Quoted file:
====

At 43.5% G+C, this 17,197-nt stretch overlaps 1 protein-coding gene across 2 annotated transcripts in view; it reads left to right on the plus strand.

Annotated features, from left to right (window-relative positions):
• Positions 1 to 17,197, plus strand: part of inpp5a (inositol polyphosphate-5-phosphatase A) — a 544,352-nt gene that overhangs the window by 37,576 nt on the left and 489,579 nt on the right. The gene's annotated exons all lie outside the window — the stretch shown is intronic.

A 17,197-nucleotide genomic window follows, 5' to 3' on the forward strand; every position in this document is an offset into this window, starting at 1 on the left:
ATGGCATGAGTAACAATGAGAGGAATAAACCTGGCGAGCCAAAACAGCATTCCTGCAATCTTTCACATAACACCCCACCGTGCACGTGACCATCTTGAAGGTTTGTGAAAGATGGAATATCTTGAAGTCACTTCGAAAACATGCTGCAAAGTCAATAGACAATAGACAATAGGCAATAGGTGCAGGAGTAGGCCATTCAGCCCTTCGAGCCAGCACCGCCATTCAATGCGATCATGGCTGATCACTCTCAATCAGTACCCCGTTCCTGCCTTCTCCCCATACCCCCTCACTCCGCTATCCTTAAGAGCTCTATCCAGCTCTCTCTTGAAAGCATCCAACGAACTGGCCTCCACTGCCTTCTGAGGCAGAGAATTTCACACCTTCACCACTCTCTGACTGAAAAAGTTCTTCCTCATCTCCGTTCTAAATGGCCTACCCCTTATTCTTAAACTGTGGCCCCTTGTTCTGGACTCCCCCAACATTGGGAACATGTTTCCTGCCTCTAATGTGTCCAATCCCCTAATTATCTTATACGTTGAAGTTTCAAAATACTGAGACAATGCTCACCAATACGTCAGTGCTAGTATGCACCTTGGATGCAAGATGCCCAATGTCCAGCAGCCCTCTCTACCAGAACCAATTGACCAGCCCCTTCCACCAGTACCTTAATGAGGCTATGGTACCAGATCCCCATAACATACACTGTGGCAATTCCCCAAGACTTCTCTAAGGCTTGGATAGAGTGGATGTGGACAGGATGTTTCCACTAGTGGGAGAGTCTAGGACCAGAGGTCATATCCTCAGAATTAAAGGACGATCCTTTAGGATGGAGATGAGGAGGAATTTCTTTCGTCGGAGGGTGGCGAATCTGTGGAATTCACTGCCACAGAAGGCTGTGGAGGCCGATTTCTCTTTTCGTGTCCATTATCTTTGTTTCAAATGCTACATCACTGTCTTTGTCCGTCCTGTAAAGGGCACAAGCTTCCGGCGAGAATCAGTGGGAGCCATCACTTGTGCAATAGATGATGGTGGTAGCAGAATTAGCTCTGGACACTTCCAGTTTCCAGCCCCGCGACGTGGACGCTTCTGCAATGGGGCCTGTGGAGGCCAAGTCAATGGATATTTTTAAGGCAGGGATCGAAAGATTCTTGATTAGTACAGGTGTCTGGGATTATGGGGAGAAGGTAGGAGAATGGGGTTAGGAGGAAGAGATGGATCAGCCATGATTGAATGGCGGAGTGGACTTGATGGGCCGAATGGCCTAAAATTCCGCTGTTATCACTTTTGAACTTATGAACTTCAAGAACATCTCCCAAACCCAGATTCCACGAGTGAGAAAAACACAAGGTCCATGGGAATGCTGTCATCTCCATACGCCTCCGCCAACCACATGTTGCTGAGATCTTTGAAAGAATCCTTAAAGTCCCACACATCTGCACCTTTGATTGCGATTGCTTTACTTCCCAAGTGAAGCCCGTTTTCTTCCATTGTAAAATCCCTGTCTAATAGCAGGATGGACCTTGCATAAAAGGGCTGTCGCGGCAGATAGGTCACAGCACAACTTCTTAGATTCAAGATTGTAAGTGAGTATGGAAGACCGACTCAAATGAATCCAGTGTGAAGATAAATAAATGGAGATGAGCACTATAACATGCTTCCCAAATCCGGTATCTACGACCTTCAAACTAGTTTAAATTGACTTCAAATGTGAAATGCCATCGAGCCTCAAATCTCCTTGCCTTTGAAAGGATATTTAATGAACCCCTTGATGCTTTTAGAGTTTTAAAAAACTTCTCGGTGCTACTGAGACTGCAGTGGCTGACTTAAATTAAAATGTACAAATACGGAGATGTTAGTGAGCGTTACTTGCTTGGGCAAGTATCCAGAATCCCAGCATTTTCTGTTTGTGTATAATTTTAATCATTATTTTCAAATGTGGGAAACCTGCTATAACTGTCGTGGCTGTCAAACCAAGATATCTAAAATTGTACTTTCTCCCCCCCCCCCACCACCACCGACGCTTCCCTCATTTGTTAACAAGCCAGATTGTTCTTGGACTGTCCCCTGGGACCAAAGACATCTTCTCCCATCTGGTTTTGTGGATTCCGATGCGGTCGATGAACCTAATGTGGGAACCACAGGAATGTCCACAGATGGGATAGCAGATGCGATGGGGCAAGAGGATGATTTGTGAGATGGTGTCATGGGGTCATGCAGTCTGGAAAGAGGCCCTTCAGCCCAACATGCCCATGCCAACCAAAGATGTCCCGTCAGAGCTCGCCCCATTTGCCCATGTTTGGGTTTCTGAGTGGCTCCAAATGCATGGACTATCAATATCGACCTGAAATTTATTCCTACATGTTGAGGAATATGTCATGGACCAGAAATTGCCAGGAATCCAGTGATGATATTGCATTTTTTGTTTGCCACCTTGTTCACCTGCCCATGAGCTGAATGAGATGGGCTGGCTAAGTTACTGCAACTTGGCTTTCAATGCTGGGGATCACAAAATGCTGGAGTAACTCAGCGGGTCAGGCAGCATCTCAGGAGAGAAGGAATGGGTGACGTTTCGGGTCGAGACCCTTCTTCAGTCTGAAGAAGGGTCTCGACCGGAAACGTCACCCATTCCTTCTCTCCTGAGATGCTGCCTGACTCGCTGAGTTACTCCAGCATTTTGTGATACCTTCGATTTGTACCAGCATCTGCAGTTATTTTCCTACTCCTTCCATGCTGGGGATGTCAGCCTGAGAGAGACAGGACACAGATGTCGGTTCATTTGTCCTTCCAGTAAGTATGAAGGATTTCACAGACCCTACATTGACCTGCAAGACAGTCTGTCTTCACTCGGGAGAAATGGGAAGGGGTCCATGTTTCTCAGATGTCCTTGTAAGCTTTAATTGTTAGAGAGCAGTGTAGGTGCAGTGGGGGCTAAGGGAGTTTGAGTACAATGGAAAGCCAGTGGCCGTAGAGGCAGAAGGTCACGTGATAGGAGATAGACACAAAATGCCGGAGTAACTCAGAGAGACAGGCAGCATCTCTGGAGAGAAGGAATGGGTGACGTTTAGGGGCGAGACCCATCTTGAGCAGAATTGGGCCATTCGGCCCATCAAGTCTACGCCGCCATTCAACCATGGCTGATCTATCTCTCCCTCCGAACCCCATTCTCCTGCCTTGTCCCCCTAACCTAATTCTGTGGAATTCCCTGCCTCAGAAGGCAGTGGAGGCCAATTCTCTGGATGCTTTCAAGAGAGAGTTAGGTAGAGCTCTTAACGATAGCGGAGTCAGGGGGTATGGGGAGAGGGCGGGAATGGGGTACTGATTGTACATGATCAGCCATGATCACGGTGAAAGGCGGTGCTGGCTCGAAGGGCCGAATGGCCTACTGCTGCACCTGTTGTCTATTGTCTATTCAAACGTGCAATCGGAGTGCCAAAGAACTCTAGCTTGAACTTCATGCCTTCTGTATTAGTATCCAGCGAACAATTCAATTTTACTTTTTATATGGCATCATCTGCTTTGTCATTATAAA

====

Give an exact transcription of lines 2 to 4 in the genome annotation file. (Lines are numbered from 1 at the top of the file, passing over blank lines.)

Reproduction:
Annotated features, from left to right (window-relative positions):
• Positions 1 to 17,197, plus strand: part of inpp5a (inositol polyphosphate-5-phosphatase A) — a 544,352-nt gene that overhangs the window by 37,576 nt on the left and 489,579 nt on the right. The gene's annotated exons all lie outside the window — the stretch shown is intronic.

A 17,197-nucleotide genomic window follows, 5' to 3' on the forward strand; every position in this document is an offset into this window, starting at 1 on the left: